4. Working out reduces depression and stress.

When you exercise, your body produces endorphins. Endorphins trigger a reaction of feeling positive and happy.Along with the endorphins you will be releasing, you will also feel accomplished for trying something new and by coming to classes you will meet new people.Your body will thank you for keeping it healthy and in shape.

For more information, call Five Star Aquatics at 732-902-2267 or visit the website at

Vaccines and rheumatism in biologic era

By Flora Bai, M.D., FACR

Live, attenuated vaccines are made from live organisms that have been modified to make them inactive. These vaccines are close to a natural infection, which makes them good “encounters” of the immune systems.They include yellow fever, varicella-zoster, rotavirus, MMR, rubella, oral typhoid, and BCG for tuberculosis.

Individuals whose immune systems already have been compromised by antirheumatic medications may fail to respond, and a full-blown infection can occur. Consequently, most professional groups for physicians, along with Centers for Disease Control and Prevention (CDC), say that those who are immunocompromised should never receive a live, attenuated vaccine. Most patients in North America have access to adequate substitutes for live, attenuated vaccines (except for those against the zoster virus that causes shingles), but yellow fever could be a concern for those traveling to certain areas outside of United States. Check the website of the State Department and talk to your doctor about the risks and benefits of getting vaccinated before you plan the trip.

As of today, there is no sufficient medical evidence that quantifies the risks of such infection after vaccination. National Institute of Health and American College of Rheumatology are conducting a study while CDC remains appropriately conservative because live vaccines could potentially be dangerous in an immunocompromised host receiving biologic agents.

Experts also voice concern about the lack of data on how patients on biologic agents actually react to vaccines as opposed to general population. Nobody is certain that if an immune system repressed by both medications and rheumatic diseases requires a different schedule of vaccinations. It is not clear whether the vaccinated patients are meaningfully protected.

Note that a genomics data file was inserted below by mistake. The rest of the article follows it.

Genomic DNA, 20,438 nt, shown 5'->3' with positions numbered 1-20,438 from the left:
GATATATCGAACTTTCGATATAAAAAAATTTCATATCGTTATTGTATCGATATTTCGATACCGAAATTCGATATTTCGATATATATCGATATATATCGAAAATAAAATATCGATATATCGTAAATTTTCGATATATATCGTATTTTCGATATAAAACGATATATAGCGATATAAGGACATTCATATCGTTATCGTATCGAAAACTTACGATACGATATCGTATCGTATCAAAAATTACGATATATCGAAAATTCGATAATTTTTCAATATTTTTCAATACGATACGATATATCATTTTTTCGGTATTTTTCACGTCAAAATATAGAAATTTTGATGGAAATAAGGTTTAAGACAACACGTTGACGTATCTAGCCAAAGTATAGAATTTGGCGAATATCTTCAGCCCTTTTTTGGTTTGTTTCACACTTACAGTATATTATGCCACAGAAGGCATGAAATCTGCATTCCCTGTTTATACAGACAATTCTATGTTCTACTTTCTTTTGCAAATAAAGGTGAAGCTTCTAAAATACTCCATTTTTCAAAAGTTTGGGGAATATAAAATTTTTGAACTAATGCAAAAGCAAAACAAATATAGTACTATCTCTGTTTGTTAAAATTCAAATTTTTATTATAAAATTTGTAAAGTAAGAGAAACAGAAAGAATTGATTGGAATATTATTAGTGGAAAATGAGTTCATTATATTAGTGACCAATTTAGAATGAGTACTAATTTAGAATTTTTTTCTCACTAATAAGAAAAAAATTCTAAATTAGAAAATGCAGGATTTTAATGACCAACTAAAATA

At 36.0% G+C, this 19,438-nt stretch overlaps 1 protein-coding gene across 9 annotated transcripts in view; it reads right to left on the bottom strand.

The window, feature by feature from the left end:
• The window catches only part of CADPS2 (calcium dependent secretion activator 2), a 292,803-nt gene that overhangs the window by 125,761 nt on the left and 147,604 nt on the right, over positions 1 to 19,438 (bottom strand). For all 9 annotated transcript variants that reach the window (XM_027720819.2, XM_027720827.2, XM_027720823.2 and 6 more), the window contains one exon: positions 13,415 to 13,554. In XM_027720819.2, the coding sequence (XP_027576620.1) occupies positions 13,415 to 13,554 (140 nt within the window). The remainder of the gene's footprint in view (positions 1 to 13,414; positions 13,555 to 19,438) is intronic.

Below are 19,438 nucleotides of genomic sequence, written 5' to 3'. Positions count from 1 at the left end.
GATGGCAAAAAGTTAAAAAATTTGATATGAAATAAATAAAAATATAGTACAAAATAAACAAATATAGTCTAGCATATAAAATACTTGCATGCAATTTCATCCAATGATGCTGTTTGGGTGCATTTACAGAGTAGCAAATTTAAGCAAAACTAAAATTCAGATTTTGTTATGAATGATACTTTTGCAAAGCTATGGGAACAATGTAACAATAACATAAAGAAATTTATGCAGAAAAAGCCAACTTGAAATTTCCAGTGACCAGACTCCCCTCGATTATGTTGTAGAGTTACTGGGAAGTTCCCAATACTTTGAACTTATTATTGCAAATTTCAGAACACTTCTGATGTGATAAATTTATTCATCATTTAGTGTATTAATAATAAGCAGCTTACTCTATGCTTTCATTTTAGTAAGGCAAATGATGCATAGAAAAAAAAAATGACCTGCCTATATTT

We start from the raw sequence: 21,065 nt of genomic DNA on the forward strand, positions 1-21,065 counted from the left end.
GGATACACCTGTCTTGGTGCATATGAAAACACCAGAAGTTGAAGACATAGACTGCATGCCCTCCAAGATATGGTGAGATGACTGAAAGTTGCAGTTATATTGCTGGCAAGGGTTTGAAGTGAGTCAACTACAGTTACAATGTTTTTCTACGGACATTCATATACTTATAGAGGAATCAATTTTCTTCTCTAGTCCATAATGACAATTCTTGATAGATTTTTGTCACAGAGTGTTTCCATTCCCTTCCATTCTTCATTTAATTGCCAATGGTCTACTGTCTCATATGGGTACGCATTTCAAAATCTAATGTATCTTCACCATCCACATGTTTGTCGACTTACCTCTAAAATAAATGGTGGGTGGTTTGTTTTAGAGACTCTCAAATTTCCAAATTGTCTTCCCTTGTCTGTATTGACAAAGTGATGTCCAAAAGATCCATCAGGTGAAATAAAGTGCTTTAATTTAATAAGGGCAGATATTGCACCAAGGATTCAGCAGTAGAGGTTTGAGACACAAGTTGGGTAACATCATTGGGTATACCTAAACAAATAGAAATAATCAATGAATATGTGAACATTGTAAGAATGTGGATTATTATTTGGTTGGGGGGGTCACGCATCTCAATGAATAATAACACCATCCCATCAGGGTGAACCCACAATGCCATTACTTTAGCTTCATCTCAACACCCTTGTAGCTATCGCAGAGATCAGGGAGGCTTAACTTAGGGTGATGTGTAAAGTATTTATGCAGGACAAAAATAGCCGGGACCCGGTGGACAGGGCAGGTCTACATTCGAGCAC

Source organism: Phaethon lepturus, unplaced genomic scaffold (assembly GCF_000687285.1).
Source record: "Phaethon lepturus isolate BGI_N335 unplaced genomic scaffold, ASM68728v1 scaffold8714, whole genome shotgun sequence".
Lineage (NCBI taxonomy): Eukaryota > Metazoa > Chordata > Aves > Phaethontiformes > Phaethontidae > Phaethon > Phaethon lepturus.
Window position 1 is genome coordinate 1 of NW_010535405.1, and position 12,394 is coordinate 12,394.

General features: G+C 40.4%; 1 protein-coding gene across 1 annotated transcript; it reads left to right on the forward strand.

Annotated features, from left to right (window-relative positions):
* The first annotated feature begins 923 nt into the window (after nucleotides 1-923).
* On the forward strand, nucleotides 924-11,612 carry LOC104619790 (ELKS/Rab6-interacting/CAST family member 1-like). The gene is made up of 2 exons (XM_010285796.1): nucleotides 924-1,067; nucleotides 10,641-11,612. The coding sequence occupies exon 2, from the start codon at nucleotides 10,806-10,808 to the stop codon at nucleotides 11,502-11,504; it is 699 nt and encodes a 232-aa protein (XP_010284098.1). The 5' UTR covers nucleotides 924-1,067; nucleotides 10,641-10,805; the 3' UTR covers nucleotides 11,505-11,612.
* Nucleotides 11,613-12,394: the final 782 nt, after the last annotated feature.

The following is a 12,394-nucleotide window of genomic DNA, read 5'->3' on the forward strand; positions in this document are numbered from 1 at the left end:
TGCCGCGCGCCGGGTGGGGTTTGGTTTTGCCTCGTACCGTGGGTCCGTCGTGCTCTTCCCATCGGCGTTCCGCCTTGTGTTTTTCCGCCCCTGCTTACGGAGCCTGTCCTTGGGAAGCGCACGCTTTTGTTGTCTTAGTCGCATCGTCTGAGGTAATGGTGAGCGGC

Studies of quality of care on the national level consistently show that patients with rheumatic disease are under-vaccinated per CDC standard.As the complexity of treatment options for rheumatoid diseases increases, the recommendations for vaccines have also become more complicated. This can lead to physicians’ lack of confidence in knowing what their patients actually need.The confidence concerns may lead doctors to decide not to vaccinate until these issues become clearer.There may be hesitancy by both your rheumatologist and your family physician to recommend you the vaccines due to a split in care. Vaccines have long been the focus and responsibility of the primary care physician. However, the drugs in the biologic era given and better understood by the rheumatologist are the ones causing the concerns.

It often falls to you to coordinate with both physicians regarding whether you need vaccinations and which ones are indicated, and then actually getting them either at your primary care physician’s office or local pharmacies. Many questions remain unanswered in the discussions about vaccinations for those prescribed biologic medications. Keep asking your doctors about the vaccines you need and when you need them. Make vaccination a topic of discussion during your next office visit.

Dr. Flora Bai is the founder of Arthritis and Rheumatism Institute at 2163 Oak Tree Road, Edison. She is a board certified rheumatologist and clinical instructor for Robert Wood Johnson Medical Center. For more information, call 908-754-4900 or visit